The last time I spoke with the writer/director Sarah Adina Smith, she was in the midst of willing her first feature into existence one bird painting at a time. Spending many a lonely night applying brushstroke after brushstroke to various winged creatures to fulfill the rewards for the film’s Kickstarter campaign, Smith painted 85 oil portraits only to learn that the film wouldn’t take off because the company that was supplying the rest of the budget was soon to go belly up. It was then she discovered these things tend to take on a life of their own, a lesson that wouldn’t go to waste once she did finally reach the set of “The Midnight Swim.”
““I kept telling myself, ‘Be the doula, not the director,’” says Smith, envisioning herself as the midwife rather than the mother to her directorial debut, which morphed from a rewrite of her intended debut “Good People” into something else entirely. “I felt like this movie’s going to be born, and it’s my job to just listen, take my ego out of it and very calmly bring it into the world. Whenever I got out of my own way, I feel like the movie naturally happened the way it should. I hope I continue to be that kind of director.”
She should get plenty of opportunities if “The Midnight Swim” is any indication. An unsettling psychological thriller set in the Midwest, the film centers on three half-sisters – June (“A Teacher”‘s Lindsay Burdge), Annie (“The Do-Deca Pentathlon”‘s Jennifer LaFleur), and Isa (Aleksa Palladino) – who reunite after their mother (Beth Grant) passes away from drowning in the nearby lake, leaving behind her house on the water and the eeriness of such an inexplicable fate. Told from the first-person perspective of June, an erstwhile documentarian whose increasingly fragile mental state begins to bleed into the frame, it cleverly plays with perception, both in terms of the characters onscreen who begin to question each other after a series of peculiar events happen as they go through their mother’s things and the audience’s relationship to them as the motives of the one holding the camera grow more suspect.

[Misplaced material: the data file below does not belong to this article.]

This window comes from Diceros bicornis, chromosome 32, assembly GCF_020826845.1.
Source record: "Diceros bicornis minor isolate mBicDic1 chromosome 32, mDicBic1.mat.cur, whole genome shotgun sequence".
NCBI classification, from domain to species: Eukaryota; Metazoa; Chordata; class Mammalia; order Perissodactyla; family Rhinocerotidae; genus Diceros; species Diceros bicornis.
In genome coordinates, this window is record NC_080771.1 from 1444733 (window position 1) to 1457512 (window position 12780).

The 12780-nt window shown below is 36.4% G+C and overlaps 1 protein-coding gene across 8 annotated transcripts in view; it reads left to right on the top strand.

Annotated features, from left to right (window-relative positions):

Shortly before Smith headed to Montreal for the film’s premiere at Fantasia Fest, she spoke about how she and her husband, cinematographer Shaheen Seth, packed up all her film equipment and their two dogs for an intimate shoot in the place where she grew up, how she benefitted from the unexpected on set and what it’s like to be sending the film out into the world.
For those familiar with your work, the premise bears a superficial similarity to “The Sirens,” the short film you made with the Chapin sisters involving siblings and a lake. Is there actually a connection?
Maybe the lake was like a central connection because [another film I wrote] “The Colony” also takes place on a lake, [because] we had this location which is my my family’s cottage where I would go every summer, growing up. I just tried to think of an idea that we could do for very little money on a lake, and for some reason, I’m not sure why, themes of [being] lost and wanting to be in touch with the other side and this notion that there’s something in between life and death, some third option — I love that space, tonally.
How did you put these three actresses together?